21.2 urges the Montenegrin authorities to investigate and prosecute all perpetrators of violence against journalists;
21.3 welcomes the amendments to the Penal Code of 22 June 2011, which resulted in the decriminalisation of defamation, and the guidelines issued by the Supreme Court regulating the level of pecuniary compensation in defamation cases against the media; calls for a full implementation of these guidelines to avoid endangering the viability of the media concerned; and welcomes the adoption of the Law on Amnesty for the persons convicted of insult and defamation in June 2012, which should contribute to a better protection of freedom of speech, in line with the case law of the European Court of Human Rights. The Assembly encourages Montenegro to further support a more pluralistic media environment;
21.4 considering the economic sustainability of the media, calls for transparency in media funding, the reform of the public broadcasting service and the fulfilment of the privatisation process, and urges the Montenegrin authorities to take the necessary measures to this end;
21.5 invites the authorities to ensure the independence of self-regulation bodies and calls on journalists to enhance professional ethics.
22. The Assembly invites Montenegro to continue to implement the recommendations made by the European Committee for the Prevention of Torture and Inhuman or Degrading Treatment or Punishment (CPT) in 2008, in particular regarding allegations of ill-treatment and conditions of detention and health-care services in police stations, prisons and specialised institutions. To this end, the Assembly invites the Montenegrin authorities to continue to co-operate with and provide updated data to the CPT.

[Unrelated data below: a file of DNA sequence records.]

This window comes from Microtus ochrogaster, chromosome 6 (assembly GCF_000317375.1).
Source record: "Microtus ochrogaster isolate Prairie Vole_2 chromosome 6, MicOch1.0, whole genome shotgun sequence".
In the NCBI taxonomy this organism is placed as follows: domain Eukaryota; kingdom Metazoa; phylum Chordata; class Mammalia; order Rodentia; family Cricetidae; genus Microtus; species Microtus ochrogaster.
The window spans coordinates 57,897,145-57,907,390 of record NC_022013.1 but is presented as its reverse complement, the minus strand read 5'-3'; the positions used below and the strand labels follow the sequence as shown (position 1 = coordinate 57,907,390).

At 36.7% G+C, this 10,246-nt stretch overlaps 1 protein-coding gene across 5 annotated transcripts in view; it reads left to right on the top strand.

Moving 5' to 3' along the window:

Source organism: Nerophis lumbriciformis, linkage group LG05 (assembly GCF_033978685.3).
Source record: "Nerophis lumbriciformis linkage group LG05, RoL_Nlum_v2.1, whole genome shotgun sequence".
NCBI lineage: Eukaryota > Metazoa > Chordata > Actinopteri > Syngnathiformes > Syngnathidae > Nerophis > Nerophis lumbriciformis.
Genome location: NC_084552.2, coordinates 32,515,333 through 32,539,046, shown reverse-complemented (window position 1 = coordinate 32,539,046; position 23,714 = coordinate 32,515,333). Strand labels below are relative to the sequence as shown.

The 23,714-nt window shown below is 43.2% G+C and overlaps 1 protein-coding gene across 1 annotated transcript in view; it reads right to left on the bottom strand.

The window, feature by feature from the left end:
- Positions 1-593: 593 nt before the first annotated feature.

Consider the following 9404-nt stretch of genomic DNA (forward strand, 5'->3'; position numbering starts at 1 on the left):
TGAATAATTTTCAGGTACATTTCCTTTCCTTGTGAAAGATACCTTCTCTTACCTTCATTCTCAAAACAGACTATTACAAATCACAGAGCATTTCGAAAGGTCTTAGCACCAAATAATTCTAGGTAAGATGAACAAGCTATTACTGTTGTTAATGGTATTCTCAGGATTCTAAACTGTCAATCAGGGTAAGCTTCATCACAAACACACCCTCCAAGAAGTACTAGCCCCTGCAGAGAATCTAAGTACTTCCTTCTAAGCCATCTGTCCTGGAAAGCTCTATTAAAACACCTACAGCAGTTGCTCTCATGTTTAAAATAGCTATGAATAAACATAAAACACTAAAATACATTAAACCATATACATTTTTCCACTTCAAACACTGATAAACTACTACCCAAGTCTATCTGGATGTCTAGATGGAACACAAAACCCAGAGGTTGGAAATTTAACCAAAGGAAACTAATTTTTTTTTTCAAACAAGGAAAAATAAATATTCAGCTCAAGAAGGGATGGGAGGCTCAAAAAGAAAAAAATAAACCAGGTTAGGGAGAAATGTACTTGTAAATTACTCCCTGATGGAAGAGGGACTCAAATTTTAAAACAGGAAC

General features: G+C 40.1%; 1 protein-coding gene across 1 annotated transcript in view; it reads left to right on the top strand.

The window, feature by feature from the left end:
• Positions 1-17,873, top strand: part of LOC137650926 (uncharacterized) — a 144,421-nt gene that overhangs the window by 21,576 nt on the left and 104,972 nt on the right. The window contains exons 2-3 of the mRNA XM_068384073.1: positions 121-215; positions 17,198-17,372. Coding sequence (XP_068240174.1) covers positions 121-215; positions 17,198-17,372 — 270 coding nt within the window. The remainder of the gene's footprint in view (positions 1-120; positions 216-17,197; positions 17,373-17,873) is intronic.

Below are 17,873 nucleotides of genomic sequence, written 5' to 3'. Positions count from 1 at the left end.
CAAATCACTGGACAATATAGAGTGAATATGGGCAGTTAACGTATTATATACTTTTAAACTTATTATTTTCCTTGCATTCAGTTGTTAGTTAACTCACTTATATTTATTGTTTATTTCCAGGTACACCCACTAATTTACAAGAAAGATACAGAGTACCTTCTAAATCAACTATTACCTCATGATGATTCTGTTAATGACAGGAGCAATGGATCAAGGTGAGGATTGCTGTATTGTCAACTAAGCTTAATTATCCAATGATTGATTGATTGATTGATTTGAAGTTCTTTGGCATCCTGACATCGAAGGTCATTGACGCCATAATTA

23. In conclusion, the Assembly underlines that Montenegro has made substantial progress in fulfilling its remaining obligations and commitments. The Assembly expects this positive trend to be continued by the authorities that will govern the country after the parliamentary elections to be held before the beginning of 2013.
24. The Assembly, while welcoming the efforts made, stresses that some key steps still need to be taken and encourages Montenegro to make further progress in some key areas that will remain as the focus of the monitoring procedure, namely:
24.1 the completion of the reform of the judiciary and the amendments to the constitution;
24.2 the capacity of the political parties to reach the necessary compromises and ensure that the rights of all minorities, including those of LGBT people, are respected and implemented. Special attention will be paid to the situation of Roma, Ashkali and Egyptian communities;
24.3 the fight against corruption and organised crime and the strengthening of the monitoring bodies;
24.4 the situation of the media and the working environment provided to journalists;
24.5 the legal status of, and the search for a durable solution for, IDPs and refugees based on voluntary return or local integration.
25. Pending progress in the implementation of the above recommendations, the Assembly resolves to continue the monitoring procedure with respect to Montenegro.